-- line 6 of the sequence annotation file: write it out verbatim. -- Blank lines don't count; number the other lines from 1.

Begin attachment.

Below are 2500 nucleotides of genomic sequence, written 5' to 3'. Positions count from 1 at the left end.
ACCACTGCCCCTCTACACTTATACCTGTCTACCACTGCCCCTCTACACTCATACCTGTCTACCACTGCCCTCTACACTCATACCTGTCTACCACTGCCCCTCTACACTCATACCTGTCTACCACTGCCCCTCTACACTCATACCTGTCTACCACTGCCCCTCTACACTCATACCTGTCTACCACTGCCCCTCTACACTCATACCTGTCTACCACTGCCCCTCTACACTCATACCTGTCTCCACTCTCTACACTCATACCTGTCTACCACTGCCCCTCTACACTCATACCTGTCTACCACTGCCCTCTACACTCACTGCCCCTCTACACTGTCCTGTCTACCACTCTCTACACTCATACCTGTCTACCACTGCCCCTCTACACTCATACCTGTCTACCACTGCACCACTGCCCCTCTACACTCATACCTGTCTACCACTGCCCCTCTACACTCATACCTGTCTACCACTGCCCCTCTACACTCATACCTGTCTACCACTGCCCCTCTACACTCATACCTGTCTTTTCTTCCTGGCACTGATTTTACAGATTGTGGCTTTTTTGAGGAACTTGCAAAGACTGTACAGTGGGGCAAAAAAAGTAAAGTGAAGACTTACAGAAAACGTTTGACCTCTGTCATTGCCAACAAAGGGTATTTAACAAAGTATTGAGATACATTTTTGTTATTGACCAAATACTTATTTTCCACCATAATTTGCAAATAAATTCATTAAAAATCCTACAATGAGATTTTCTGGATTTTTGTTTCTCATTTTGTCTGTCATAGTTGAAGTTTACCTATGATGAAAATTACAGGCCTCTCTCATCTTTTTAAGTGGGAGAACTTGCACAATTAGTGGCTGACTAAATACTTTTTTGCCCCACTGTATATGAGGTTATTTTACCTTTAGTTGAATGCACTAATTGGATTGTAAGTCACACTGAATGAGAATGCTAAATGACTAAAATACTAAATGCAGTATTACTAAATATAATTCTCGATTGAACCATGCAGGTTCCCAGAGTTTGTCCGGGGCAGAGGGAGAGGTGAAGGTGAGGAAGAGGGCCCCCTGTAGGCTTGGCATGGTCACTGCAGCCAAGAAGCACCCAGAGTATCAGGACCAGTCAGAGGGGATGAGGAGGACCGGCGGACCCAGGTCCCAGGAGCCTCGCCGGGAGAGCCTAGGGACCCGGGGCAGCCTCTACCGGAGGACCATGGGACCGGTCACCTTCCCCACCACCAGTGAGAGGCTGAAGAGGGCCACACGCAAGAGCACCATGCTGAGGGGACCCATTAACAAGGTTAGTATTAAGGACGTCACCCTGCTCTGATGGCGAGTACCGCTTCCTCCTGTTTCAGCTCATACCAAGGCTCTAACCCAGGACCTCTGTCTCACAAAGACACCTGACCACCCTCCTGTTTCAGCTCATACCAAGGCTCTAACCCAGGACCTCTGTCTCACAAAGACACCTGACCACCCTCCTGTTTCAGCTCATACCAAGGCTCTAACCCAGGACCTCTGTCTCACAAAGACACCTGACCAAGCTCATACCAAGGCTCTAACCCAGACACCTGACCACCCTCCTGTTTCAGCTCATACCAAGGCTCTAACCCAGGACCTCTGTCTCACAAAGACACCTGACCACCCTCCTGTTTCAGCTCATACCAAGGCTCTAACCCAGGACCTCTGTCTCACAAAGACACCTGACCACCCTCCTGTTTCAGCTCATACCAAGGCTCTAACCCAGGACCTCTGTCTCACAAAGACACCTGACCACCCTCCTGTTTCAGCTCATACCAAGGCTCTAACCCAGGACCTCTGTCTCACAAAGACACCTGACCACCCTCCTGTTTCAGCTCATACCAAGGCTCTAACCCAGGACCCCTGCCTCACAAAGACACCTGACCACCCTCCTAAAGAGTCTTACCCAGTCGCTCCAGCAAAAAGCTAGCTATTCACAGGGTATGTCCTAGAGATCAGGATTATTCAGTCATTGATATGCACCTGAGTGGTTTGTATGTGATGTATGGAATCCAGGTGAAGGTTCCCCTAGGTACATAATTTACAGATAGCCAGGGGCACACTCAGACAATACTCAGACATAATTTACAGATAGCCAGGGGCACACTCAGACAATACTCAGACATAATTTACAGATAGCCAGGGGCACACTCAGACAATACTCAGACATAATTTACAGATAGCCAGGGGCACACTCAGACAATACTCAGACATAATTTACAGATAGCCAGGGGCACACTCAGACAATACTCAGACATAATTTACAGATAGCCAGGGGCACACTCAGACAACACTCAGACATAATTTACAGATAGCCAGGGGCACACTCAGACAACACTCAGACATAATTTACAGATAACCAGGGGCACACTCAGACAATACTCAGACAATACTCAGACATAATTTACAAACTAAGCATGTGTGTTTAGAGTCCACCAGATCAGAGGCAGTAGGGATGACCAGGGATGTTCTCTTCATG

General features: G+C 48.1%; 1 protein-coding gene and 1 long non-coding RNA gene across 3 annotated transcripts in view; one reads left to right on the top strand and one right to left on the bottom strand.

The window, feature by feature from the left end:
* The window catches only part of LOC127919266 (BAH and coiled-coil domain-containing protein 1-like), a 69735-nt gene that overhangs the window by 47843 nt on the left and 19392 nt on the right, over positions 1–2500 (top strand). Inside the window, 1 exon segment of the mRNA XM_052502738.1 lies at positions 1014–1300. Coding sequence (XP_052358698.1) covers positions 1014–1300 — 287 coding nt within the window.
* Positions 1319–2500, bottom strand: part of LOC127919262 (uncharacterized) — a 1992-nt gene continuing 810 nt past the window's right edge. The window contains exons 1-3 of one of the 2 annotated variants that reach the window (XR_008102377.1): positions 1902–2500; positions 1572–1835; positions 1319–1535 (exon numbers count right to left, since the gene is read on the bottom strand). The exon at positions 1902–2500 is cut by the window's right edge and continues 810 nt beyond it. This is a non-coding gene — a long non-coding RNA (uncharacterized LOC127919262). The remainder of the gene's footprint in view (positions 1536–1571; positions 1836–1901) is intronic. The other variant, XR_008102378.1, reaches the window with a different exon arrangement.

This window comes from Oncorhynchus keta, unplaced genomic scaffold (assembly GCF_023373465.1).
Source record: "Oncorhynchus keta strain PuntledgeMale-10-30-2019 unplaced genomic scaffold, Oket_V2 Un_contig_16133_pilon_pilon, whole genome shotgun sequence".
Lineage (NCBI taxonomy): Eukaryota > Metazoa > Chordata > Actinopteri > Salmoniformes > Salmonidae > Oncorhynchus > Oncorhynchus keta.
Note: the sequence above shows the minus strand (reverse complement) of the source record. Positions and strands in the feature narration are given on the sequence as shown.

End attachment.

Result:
* Positions 1319–2500, bottom strand: part of LOC127919262 (uncharacterized) — a 1992-nt gene continuing 810 nt past the window's right edge. The window contains exons 1-3 of one of the 2 annotated variants that reach the window (XR_008102377.1): positions 1902–2500; positions 1572–1835; positions 1319–1535 (exon numbers count right to left, since the gene is read on the bottom strand). The exon at positions 1902–2500 is cut by the window's right edge and continues 810 nt beyond it. This is a non-coding gene — a long non-coding RNA (uncharacterized LOC127919262). The remainder of the gene's footprint in view (positions 1536–1571; positions 1836–1901) is intronic. The other variant, XR_008102378.1, reaches the window with a different exon arrangement.